You may be surprised to learn that we each produce about 2–3 pints (1.5 litres) of saliva a day. We are usually unaware of it because we swallow it without noticing. Excessive saliva (sometimes called hypersalivation or sialorrhoea) is usually not something to worry about unless it persists. If you think you are producing too much (e.g. spraying spittle when you talk), and it is worrying you, here are some things to consider.
Things You Can Do
Do you have a dental problem? Your first port of call should be your dentist for a thorough discussion of the problem. Dental problems such as tooth decay (caries) or infections can increase the amount of saliva you produce. Crooked teeth can also cause saliva to spray out when you talk. All of these problems can be corrected by a dentist. Your dentist may also help you to decide whether you really are producing an excessive amount of saliva.
Are you taking any medications? Some medications may increase the amount of saliva you produce, while other drugs can reduce the volume of saliva, such as antihypertensives, antihistamines, antidepressants, antipsychotics and anti-Parkinson’s medication. Drugs like pilocarpine, though not commonly used, can increase saliva flow. If you are taking any of these, talk to your doctor about whether it is possible to change your treatment. However, one of these might be the most suitable treatment for you, in which case you would have to put up with the saliva problem.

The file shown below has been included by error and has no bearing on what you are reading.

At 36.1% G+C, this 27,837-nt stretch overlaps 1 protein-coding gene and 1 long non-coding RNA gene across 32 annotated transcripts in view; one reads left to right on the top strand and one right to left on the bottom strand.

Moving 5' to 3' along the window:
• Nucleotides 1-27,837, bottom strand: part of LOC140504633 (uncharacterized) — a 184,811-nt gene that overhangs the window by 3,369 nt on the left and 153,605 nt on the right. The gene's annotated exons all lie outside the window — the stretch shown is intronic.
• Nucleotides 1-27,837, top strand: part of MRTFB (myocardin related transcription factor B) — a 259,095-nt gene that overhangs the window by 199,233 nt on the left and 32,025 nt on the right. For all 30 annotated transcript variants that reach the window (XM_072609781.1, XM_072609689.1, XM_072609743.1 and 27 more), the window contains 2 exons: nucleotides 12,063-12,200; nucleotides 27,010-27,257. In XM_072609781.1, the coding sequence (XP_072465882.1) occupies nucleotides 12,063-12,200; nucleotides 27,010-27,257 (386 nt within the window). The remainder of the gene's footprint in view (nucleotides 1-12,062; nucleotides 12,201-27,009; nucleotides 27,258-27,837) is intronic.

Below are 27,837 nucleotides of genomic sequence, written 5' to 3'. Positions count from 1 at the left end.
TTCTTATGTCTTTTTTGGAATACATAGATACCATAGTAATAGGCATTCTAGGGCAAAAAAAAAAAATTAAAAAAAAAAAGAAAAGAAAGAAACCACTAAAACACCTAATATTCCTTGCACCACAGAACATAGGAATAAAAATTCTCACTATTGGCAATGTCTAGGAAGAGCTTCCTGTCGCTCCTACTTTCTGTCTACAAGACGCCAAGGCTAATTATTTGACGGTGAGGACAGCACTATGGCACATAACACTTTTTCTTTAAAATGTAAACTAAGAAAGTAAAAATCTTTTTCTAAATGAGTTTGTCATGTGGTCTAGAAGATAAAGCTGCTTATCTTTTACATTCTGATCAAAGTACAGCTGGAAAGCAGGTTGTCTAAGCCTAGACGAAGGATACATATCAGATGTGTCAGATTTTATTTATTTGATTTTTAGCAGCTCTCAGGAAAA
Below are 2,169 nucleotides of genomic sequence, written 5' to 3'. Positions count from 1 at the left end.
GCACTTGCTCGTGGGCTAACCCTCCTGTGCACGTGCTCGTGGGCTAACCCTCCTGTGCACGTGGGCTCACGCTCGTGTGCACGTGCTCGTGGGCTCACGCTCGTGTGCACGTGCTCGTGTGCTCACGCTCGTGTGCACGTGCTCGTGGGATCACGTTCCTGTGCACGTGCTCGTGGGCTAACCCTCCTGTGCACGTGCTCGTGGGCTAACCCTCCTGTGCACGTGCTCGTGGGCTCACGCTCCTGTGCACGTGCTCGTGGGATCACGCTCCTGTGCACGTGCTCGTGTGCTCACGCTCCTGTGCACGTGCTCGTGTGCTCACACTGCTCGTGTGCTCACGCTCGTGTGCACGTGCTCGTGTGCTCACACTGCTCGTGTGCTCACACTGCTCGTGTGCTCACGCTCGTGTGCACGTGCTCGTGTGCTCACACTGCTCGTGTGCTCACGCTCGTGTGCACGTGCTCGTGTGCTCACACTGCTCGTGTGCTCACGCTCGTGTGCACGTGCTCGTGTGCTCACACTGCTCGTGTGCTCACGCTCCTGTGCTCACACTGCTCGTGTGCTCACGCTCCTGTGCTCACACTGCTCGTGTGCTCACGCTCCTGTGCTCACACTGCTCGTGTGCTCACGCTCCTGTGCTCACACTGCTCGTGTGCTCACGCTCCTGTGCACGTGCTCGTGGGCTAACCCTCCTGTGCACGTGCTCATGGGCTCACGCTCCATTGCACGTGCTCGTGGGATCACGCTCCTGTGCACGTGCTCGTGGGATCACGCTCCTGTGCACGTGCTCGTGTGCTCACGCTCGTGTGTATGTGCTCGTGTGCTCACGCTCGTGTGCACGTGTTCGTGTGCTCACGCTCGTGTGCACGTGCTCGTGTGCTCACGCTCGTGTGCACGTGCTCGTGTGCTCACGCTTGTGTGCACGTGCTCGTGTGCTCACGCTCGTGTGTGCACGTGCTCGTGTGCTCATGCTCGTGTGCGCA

Do certain foods make it worse? The taste buds on your tongue are the key to how much saliva you produce. Your taste buds will react to sour or spicy foods by telling your body to make more saliva. Acidic foods tend to trigger a lot more saliva than sweet foods. If excess saliva bothers you, think about what you eat and whether any changes to your diet might help.
Is it worse at certain times of your menstrual cycle? Some women notice that they produce more saliva during the second half of their menstrual cycle. This is normal and does not need any treatment.
Check your speaking habits. Do not speak and eat at the same time. After finishing a mouthful wait for a few seconds before speaking to give you time to swallow saliva. Try not to lift your tongue too much when you speak, as the openings of some salivary glands are beneath the tongue.
Drug treatments are only for people who have a severe problem with saliva, such as being unable to swallow it because of a neurological illness. Anticholinergic medications reduce the amount of saliva you produce, but their side effects may outweigh their benefits. Botulinum toxin (Botox) injections into the glands that produce saliva are another remedy, but the effect only lasts a few months.
Removal of a salivary gland or surgery to alter the route of a salivary duct usually provides a permanent cure for excess saliva but will only be considered in very severe cases.
Reducing the flow of saliva can cause problems because saliva has several important jobs to do:
- Saliva lubricates food to help swallowing
- Saliva washes the mouth
- Saliva contains an enzyme to start the process of digesting carbohydrates
- Saliva neutralizes acid produced by the bacteria in the mouth that might damage your teeth and it helps protect against dental bacteria
First published on: embarrassingproblems.com
Reviewed and edited by: Dr Anna Cantlay
Last updated: October 2020